United Brethren (England)
- To be distinguished from the United Brethren in England
The United Brethren were a group of former Primitive Methodists in Worcestershire, Gloucestershire and Herefordshire, England, that converted en masse to the Church of Jesus Christ of Latter Day Saints in 1840.
In the mid-1830s, a group of approximately 600 Primitive Methodists led by Thomas Kington left the Primitive Methodism movement and established an independent religious organization they called the United Brethren. The church was divided into many small congregations scattered among the Three Counties, with 50 designated preachers for the group. In 1836, the United Brethren built a chapel in Gadfield Elm, near Ledbury.
In March 1840, Latter Day Saint missionary and apostle Wilford Woodruff was brought to Hill Farm, Fromes Hill by William Benbow, a recent English convert to Mormonism. Benbow introduced Woodruff to his brother John Benbow, who was a member of the United Brethren. Woodruff received permission to preach to United Brethren congregations, and in the first 30 days he had baptized 45 preachers and 160 members of the United Brethren into the Latter Day Saint church. By December 1840, 300 members of the church had been converted to Mormonism, and ultimately all the members of the United Brethren except one became Latter Day Saints. Woodruff and other Latter Day Saint missionaries also had success among the non-United Brethren in the area, baptizing a total of 1800 people by January 1841.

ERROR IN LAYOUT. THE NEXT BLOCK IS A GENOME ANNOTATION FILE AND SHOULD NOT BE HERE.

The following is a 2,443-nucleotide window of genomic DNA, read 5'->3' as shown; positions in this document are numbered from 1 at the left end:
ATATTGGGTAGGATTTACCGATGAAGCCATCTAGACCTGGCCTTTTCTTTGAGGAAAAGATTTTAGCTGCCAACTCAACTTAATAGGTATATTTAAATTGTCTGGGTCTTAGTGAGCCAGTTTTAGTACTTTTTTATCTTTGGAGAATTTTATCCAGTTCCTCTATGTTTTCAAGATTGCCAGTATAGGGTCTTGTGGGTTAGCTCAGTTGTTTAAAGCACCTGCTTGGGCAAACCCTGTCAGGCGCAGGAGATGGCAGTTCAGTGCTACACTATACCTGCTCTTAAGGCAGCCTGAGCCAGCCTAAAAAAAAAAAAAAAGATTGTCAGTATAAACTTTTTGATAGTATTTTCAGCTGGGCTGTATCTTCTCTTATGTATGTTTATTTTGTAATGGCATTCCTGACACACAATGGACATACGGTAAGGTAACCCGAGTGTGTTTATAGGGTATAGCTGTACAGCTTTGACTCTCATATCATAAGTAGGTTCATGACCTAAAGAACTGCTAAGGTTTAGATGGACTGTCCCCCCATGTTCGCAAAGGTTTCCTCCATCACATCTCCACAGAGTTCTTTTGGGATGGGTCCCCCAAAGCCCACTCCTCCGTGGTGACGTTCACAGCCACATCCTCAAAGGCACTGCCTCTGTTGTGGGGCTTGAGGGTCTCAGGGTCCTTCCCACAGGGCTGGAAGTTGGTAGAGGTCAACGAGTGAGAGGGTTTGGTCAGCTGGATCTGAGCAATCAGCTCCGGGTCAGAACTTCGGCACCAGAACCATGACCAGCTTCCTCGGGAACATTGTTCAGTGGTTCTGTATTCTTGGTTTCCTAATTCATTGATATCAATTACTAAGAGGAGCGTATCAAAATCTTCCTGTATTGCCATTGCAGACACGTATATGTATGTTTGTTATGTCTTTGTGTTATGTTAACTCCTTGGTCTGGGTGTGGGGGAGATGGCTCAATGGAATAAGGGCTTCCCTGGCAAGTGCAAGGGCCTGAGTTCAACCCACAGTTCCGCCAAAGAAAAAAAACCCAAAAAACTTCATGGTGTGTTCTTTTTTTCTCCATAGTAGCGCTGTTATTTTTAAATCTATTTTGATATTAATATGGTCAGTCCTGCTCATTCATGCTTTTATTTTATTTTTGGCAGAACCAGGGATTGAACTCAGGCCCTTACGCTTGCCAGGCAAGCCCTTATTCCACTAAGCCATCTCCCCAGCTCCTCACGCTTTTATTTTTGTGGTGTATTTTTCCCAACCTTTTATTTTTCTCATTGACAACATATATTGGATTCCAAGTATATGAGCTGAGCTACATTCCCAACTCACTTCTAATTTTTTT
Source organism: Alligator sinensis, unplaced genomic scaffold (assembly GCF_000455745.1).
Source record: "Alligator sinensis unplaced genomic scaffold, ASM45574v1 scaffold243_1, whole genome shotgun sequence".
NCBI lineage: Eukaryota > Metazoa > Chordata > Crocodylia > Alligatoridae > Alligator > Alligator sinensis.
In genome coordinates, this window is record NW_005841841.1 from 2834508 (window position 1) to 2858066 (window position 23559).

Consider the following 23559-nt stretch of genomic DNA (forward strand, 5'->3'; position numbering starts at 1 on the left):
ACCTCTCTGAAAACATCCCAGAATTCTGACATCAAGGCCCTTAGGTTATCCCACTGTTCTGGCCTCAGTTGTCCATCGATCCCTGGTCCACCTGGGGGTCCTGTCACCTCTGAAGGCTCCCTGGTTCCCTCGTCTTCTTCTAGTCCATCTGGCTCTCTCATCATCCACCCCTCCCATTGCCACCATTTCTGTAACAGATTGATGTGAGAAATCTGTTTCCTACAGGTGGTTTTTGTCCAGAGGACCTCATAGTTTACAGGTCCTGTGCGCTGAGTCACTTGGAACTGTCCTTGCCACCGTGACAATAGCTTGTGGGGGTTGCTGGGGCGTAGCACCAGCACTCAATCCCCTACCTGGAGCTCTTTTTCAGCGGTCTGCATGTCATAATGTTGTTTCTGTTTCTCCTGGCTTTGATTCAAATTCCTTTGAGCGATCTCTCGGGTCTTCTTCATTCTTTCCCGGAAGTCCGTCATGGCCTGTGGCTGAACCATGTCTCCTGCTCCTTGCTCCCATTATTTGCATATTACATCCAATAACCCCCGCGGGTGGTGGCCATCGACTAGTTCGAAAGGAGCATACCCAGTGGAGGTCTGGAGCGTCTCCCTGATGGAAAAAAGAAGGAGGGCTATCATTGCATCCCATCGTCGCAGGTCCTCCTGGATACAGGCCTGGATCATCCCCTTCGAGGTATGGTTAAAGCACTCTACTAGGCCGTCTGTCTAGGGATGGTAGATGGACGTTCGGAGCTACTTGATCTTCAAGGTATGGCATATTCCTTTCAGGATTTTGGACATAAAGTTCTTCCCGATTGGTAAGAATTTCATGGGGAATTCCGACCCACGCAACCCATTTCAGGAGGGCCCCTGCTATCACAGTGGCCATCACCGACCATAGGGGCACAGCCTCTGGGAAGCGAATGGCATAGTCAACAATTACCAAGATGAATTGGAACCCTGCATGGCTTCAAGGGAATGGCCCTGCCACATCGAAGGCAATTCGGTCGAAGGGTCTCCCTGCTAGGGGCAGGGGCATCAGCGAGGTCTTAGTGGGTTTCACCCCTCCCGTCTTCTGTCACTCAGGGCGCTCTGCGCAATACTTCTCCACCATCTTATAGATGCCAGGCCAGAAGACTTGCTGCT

- Recorded as "Thomas Kington" by Wilford Woodruff. The name on the gravestone is also listed as "Thomas Kington". A notebook maintained by Thomas Kington's wife and daughter also lists the family name as Kington. An article written by a former United Brethren member Job Smith gives the name as Kington. The Bodenham Parish christening records for the Church of England give the name as Kington. Later historians have sometimes misspelled the name as Knighton or Kingston.
- "Do you know where the oldest Mormon chapel in the world is?: Gadfield Elm chapel is in our two counties", BBC News, 2007-03-23.
- James B. Allen, Ronald K. Esplin, and David J. Whittaker. Men with a Mission: The Quorum of the Twelve Apostles in the British Isles, 1837–1841. (Salt Lake City, Utah: Deseret Book, 1992)
- James B. Allen and Malcom R. Thorp, "The Mission of the Twelve To England, 1840–41: Mormon Apostles and the Working Classes", BYU Studies, vol. 15, no. 4 pp. 1–23 (Summer 1975)
- Richard L. Evans, "Wilford Woodruff and the United Brethren" in A Century of "Mormonism" in Great Britain (Salt Lake City, Utah: Deseret Book, 1937), reprinted 2007 by Kessinger Publishing, ISBN 1-4325-1702-3
- Tim B. Heaton, Stan L. Albrecht, and J. Randal Johnson, "The Making of British Saints in Historical Perspective", BYU Studies, vol. 27, no. 2, pp. 119–135 (Spring 1997)
- Wilford Woodruff, "Elder Woodruff's Letter"[permanent dead link], Times and Seasons (Nauvoo, Illinois), vol. 2, no. 9, 1841-03-01, pp. 327–334
- —— (Matthias Cowley ed.). Wilford Woodruff, fourth president of the Church of Jesus Christ of Latter-day Saints: History of his life and labors as recorded in his daily journals (Salt Lake City, Utah: Deseret News, 1909)